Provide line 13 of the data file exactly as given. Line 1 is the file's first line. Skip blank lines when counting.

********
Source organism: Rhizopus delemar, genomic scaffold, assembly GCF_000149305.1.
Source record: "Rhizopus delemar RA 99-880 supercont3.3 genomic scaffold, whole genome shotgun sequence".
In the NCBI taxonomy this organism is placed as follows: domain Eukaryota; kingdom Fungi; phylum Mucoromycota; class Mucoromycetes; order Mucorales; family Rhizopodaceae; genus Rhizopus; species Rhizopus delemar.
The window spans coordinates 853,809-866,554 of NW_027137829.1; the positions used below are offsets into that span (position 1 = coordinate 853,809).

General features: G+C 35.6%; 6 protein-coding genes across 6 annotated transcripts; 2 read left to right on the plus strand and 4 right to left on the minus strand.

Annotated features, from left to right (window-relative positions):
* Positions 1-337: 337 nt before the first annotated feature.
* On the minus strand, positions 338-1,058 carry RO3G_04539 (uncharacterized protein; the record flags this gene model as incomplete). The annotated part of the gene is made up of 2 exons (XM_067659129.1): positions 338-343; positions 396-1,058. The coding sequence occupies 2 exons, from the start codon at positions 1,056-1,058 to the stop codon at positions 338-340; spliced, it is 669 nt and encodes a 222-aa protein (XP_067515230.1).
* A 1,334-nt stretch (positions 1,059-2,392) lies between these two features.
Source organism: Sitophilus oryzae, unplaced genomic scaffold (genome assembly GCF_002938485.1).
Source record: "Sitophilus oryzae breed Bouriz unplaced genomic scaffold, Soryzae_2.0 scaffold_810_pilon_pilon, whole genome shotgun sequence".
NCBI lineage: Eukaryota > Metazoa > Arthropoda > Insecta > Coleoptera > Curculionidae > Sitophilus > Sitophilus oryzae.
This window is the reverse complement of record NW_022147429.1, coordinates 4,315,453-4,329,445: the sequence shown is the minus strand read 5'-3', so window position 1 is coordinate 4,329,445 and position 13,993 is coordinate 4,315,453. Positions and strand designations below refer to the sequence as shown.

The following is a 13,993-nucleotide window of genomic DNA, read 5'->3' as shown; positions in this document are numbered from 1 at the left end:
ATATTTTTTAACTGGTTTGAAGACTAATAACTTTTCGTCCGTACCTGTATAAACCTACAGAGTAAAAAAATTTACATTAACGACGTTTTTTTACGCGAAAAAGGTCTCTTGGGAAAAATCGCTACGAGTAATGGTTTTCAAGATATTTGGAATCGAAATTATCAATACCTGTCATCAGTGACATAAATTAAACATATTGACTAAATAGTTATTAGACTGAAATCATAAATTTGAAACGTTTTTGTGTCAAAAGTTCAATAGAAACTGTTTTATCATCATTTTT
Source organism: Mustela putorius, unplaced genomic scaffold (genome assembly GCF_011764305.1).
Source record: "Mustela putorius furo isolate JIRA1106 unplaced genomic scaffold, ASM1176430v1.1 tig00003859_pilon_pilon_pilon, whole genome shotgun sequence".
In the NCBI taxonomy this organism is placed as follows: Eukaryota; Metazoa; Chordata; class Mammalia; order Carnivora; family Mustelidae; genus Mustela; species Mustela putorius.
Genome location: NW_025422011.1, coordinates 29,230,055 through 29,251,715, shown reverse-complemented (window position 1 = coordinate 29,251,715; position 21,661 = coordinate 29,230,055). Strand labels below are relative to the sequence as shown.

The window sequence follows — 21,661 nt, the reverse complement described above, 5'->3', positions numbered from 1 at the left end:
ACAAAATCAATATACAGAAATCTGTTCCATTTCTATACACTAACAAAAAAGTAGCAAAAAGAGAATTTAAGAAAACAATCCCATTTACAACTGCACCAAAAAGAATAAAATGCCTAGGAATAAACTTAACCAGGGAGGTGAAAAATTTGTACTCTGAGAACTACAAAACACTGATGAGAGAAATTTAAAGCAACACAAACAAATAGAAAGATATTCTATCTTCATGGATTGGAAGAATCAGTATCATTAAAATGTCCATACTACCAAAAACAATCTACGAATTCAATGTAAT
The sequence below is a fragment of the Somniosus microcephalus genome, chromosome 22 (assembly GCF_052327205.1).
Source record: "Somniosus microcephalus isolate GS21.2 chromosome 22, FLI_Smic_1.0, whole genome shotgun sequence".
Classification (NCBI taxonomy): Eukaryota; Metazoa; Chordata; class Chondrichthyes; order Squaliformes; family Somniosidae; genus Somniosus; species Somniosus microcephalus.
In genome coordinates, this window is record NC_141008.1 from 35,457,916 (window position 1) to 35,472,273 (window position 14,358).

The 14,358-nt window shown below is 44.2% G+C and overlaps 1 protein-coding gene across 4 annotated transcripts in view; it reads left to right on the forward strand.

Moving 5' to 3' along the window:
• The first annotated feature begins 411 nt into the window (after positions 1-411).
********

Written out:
This window is the reverse complement of record NW_022147429.1, coordinates 4,315,453-4,329,445: the sequence shown is the minus strand read 5'-3', so window position 1 is coordinate 4,329,445 and position 13,993 is coordinate 4,315,453. Positions and strand designations below refer to the sequence as shown.